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House GOP leader forsakes tea parties, takes earmark ban off the table

By Stephen C. Webster
Friday, November 5, 2010 17:05 EDT
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If you ask Republicans around the country, they’ll probably tell you that Tuesday’s election results were all about pushing back against excessive government spending. Problem is, they may have forgotten to elect anyone who’s actually planning on real budget cuts.

Rep. John Boehner, presumptively the next Speaker of the House and a longtime rhetorical foe of earmark spending in its present form, told a Fox News host on Thursday that the proposed ban on congressional earmarks he’d been talking up was officially off the table.

Boehner, who has personally upheld the no-earmark principle, had before the elections advocated a year-long ban on financial appropriations for individual districts. Now he says there will be a “moratorium,” but has not said for how long and refuses to hold fellow Republicans to his own standard of never bringing tax dollars back to constituents.

So, why a reversal on the earmark ban? “Only because some things that people call earmarks here, uh, wouldn’t classify as an earmark to the American people,” he explained to Fox News host Bret Baier.

The refusal to ban earmarks should not come as a surprise to media savvy tea party Republicans. Appearing on Fox News just days before the elections, Boehner repeatedly refused to answer whether or not the party would end the practice, saying instead that a GOP-run House would not conduct “business as usual.”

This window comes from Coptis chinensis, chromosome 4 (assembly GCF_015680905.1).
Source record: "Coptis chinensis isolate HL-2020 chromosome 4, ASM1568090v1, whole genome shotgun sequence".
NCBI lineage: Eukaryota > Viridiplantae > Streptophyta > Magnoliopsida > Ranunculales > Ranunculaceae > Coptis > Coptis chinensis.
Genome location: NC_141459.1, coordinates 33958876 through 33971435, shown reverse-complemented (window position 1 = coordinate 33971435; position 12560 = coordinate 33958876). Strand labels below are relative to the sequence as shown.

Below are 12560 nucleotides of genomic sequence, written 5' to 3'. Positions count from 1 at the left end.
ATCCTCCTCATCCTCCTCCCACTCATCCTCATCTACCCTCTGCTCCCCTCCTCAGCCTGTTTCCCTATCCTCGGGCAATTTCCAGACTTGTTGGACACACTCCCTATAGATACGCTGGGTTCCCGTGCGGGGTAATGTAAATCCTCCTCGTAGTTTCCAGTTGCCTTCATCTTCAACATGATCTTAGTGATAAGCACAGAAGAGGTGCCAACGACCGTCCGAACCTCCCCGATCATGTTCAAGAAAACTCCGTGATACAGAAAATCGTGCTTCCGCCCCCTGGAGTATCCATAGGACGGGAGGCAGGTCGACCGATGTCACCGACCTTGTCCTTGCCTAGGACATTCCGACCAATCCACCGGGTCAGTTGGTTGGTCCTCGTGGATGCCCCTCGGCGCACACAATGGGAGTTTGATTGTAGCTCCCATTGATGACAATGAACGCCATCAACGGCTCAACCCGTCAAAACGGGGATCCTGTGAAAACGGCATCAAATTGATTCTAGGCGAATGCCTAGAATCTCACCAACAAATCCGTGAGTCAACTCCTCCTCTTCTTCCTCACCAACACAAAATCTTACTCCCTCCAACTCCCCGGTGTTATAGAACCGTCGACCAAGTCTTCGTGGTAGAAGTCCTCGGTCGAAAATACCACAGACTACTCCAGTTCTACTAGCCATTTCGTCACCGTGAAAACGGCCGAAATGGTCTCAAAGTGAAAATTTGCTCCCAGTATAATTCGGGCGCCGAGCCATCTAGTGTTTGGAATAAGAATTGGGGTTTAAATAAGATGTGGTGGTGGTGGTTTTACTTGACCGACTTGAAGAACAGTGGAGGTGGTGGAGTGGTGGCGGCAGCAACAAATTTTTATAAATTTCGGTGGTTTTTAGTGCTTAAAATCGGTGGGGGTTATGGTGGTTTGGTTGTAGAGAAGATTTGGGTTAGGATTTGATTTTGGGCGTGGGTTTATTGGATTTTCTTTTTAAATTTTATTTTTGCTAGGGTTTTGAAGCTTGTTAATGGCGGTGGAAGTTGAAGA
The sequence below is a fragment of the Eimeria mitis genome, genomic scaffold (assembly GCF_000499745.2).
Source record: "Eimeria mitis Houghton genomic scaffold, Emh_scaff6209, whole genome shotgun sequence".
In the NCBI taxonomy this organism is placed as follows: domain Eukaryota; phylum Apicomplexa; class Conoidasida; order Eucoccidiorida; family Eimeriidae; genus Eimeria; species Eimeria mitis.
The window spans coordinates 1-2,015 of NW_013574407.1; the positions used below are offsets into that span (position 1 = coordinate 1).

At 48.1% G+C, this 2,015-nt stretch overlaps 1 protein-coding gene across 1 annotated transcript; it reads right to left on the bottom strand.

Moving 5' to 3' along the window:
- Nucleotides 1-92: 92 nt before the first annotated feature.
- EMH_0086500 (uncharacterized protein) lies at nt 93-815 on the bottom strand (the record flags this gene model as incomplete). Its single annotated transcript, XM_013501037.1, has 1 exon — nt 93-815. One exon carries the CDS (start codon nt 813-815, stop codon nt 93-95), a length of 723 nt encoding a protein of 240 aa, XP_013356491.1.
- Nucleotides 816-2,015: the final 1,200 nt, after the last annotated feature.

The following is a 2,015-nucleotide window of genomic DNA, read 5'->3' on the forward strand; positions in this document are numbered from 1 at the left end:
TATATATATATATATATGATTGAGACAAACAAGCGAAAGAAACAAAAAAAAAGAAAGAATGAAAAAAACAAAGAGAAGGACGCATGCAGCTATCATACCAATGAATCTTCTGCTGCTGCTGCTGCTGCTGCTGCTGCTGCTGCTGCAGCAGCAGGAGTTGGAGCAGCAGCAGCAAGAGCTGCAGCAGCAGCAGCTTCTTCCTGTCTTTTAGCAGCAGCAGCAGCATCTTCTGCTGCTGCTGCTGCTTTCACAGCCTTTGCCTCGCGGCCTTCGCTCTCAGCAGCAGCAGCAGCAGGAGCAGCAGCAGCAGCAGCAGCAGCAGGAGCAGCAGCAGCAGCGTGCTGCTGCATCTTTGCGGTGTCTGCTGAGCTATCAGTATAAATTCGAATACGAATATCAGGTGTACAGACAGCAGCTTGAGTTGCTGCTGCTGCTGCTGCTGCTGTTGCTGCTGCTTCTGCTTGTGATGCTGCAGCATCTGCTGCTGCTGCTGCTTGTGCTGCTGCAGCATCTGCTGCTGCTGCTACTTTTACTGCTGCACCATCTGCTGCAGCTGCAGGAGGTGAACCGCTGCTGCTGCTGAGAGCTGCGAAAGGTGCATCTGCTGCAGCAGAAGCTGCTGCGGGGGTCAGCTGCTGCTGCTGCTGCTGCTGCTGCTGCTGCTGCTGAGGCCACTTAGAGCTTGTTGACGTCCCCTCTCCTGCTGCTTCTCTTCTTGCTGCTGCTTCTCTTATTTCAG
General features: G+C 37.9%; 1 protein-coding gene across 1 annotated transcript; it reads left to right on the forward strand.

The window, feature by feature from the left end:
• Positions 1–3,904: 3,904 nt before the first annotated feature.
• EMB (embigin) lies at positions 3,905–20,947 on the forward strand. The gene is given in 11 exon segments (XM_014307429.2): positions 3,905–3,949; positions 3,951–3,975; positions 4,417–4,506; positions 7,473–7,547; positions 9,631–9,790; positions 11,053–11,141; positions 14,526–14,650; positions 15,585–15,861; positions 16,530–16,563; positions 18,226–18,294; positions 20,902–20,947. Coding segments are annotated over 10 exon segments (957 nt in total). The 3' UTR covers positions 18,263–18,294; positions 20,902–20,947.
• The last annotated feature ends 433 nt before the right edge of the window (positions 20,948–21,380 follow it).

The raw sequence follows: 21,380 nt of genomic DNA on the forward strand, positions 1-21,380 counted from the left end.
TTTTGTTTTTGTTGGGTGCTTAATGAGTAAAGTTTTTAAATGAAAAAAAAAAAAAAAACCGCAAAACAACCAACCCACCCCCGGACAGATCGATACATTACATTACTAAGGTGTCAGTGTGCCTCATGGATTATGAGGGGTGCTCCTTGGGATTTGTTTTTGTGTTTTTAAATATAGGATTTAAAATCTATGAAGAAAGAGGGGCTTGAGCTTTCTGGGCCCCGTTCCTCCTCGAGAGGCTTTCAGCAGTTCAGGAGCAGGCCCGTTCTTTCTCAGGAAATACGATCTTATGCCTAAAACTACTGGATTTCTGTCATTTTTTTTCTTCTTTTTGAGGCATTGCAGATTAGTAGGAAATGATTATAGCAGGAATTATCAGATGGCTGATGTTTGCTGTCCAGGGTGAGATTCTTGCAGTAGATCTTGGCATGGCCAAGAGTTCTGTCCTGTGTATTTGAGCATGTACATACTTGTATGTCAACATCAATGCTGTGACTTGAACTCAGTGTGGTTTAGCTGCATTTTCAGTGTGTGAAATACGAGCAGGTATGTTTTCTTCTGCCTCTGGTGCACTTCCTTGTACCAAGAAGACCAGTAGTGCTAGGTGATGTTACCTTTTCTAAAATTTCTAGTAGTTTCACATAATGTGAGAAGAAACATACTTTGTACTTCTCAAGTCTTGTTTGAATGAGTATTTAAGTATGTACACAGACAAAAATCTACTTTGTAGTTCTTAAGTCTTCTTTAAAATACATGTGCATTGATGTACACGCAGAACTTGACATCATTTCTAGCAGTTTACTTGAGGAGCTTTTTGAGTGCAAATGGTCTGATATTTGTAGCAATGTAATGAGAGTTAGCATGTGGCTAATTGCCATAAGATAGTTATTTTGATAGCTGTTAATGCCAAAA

Sorry, tea parties, but it’s not like New York Times columnist Frank Rich didn’t try to warn you.

“[Whatever] Tuesday’s results, this much is certain: The Tea Party’s hopes for actually effecting change in Washington will start being dashed the morning after,” he wrote on Oct. 30. “The ordinary Americans in this movement lack the numbers and financial clout to muscle their way into the back rooms of Republican power no matter how well their candidates perform.

“Trent Lott, the former Senate leader and current top-dog lobbyist, gave away the game in July. ‘We don’t need a lot of Jim DeMint disciples,’ he said, referring to the South Carolina senator who is the Tea Party’s Capitol Hill patron saint. ‘As soon as they get here, we need to co-opt them.’”

But, co-opt them into doing what, exactly? The answer now seems quite apparent: Spending, and lots of it, which would seem to fall perfectly in line with recent history.

When Republicans controlled Congress from 1994-2006, earmark spending went from under $8 billion to over $29 billion, according to watchdog group Citizens Against Government Waste. All of it happened in spite of GOP pledges to the contrary.

Now that the GOP is to control House appropriations in 2011 and beyond, tea party Republicans will look to hold them accountable for every last dollar. Every piece of spending could be construed as another black mark.

“I thought [Boehner] was about listening to us? I thought he was against the waste?” a blogger for Conservatives Network wrote, responding to the earmark reversal. “I guess the past two years worth of rhetoric on spending was a lot of theatrics on his part.”

This video was broadcast by Fox News on Nov. 4, 2010, as snipped by watchdog group Media Matters.

Stephen C. Webster
Stephen C. Webster
Stephen C. Webster is the senior editor of Raw Story, and is based out of Austin, Texas. He previously worked as the associate editor of The Lone Star Iconoclast in Crawford, Texas, where he covered state politics and the peace movement’s resurgence at the start of the Iraq war. Webster has also contributed to publications such as True/Slant, Austin Monthly, The Dallas Business Journal, The Dallas Morning News, Fort Worth Weekly, The News Connection and others. Follow him on Twitter at @StephenCWebster.
 
 
 
 
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